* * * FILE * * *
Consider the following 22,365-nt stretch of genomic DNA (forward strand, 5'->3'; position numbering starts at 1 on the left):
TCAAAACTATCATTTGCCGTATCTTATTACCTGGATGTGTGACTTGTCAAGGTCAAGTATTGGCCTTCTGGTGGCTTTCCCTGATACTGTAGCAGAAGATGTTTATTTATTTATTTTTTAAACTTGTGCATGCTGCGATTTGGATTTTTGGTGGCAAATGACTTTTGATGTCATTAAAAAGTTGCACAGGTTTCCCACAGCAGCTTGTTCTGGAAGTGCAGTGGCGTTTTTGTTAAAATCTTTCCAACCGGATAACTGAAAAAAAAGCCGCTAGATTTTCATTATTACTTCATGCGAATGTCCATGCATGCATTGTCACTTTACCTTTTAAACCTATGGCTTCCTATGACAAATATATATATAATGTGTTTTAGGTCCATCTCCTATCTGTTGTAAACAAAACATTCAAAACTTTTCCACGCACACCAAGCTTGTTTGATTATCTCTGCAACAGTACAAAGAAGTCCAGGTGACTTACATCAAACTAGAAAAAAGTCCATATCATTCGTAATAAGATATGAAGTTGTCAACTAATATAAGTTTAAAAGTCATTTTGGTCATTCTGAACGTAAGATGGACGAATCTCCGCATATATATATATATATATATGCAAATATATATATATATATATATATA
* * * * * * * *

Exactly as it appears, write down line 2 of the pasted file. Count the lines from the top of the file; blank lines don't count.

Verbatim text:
TCAAAACTATCATTTGCCGTATCTTATTACCTGGATGTGTGACTTGTCAAGGTCAAGTATTGGCCTTCTGGTGGCTTTCCCTGATACTGTAGCAGAAGATGTTTATTTATTTATTTTTTAAACTTGTGCATGCTGCGATTTGGATTTTTGGTGGCAAATGACTTTTGATGTCATTAAAAAGTTGCACAGGTTTCCCACAGCAGCTTGTTCTGGAAGTGCAGTGGCGTTTTTGTTAAAATCTTTCCAACCGGATAACTGAAAAAAAAGCCGCTAGATTTTCATTATTACTTCATGCGAATGTCCATGCATGCATTGTCACTTTACCTTTTAAACCTATGGCTTCCTATGACAAATATATATATAATGTGTTTTAGGTCCATCTCCTATCTGTTGTAAACAAAACATTCAAAACTTTTCCACGCACACCAAGCTTGTTTGATTATCTCTGCAACAGTACAAAGAAGTCCAGGTGACTTACATCAAACTAGAAAAAAGTCCATATCATTCGTAATAAGATATGAAGTTGTCAACTAATATAAGTTTAAAAGTCATTTTGGTCATTCTGAACGTAAGATGGACGAATCTCCGCATATATATATATATATATATGCAAATATATATATATATATATATATA